Why are pdfs different sizes when created from the same file but on different computers?

The file sizes will be 1800K on my computer and 500K on a coworker's computer. I am guessing there is a settings issue, but I am unable to find anything.


Andrew Houck


5 Answers

There are many options for things like compression, embedding fonts. image resolution. adding features like bookmarks, keeping or discarding certain information, etc.


George Kaiser   

Also, What is the process by which they created the file? SaveAs PDF out of Word versus the PDF Maker Macro (ribbon/toolbar buttons)? Even within Word there are a couple of options that can increase/decrease the PDF size.

Suggestion - side by side, walk through the creation process. Then, check the creation properties/settings on each end. Make both the same that produce the desired output. There is a plethora of documentation out here where to find these, what the options meean, and how to set them.

Finally, write up the necessary Support/Operations/Procedures (SOP) document in case someone else joins your cadre of PDF creators. You know what you did *now* to make it work. Keeps you from needing to reinvent the wheel during OS/platform upgrades and/or new hire / role-change situations.

I hope this helps.

Doug


Douglas Hanna   

Hi.

You should test on both computers using exactly the same presets for PDF conversion.


JR Boulay   

I guess it might have made more sense if I would have explained how I am using it. I am turning a CAD drawing to a black and white print. So, while I know there is a lot of detail in the drawing file itself, all the editing is done in the CAD file. The PDF is used to turn the drawing into something on paper and to combine PDFs. The PDFs many times have a larger size then the drawing itself. No editing. No Layers. No bookmarks. Nothing. Nothing I have found helps. And I am not the only one in the office that tried find something that helps. Also, I have acrobat x standard.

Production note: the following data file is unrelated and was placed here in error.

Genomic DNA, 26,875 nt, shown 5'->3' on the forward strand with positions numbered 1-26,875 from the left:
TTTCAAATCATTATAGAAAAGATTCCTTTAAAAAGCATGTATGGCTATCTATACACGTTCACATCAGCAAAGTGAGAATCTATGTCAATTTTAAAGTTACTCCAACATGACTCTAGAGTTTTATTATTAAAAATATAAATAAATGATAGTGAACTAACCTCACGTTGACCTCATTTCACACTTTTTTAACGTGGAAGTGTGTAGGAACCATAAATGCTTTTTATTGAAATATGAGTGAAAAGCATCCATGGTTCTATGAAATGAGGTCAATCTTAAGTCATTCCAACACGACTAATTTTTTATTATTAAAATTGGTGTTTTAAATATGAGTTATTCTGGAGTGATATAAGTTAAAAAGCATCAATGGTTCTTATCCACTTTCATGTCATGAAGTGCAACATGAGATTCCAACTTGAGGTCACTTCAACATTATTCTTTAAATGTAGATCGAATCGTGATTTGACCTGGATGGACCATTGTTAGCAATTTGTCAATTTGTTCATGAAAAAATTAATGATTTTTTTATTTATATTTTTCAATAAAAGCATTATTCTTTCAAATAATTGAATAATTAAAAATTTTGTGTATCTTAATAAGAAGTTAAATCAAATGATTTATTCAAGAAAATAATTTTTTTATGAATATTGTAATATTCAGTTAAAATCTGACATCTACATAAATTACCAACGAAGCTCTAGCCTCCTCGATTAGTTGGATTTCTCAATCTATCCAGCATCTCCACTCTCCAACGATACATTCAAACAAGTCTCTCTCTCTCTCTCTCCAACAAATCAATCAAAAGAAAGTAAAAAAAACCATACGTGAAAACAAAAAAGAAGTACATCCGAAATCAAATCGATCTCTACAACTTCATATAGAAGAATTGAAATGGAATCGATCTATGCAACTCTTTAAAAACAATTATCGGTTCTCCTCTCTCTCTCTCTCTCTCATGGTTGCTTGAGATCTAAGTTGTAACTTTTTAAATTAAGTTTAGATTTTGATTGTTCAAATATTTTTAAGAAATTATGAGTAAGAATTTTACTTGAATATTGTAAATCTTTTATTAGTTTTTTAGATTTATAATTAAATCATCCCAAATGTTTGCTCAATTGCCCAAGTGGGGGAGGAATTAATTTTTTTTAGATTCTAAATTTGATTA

Andrew Houck   

Andrew,

If you are using AutoCad I would sincerely recommend upgrading to Pro. Acrobat Pro has a toolbar similar to Word/Excel, etc. to aid in the conversion of the CAD information.

As for your conversion process.. let me guess... File | Print --> Adobe PDF printer? That performs a CAD --> PostScript --> PDF transform. Depending on how the objects are described when coming out of the CAD system (e.g. arcs vs. line segments) can have a major impact on the resulting PDF.

As mentioned before - side-by-side comparison of versions, steps, and settings will be the key to figuring this out. Click on all the properties and settings buttons and tabs you can find.

It's in there... computers aren't that smart yet. They are still pretty deterministic.

Thanks. Doug


Douglas Hanna   


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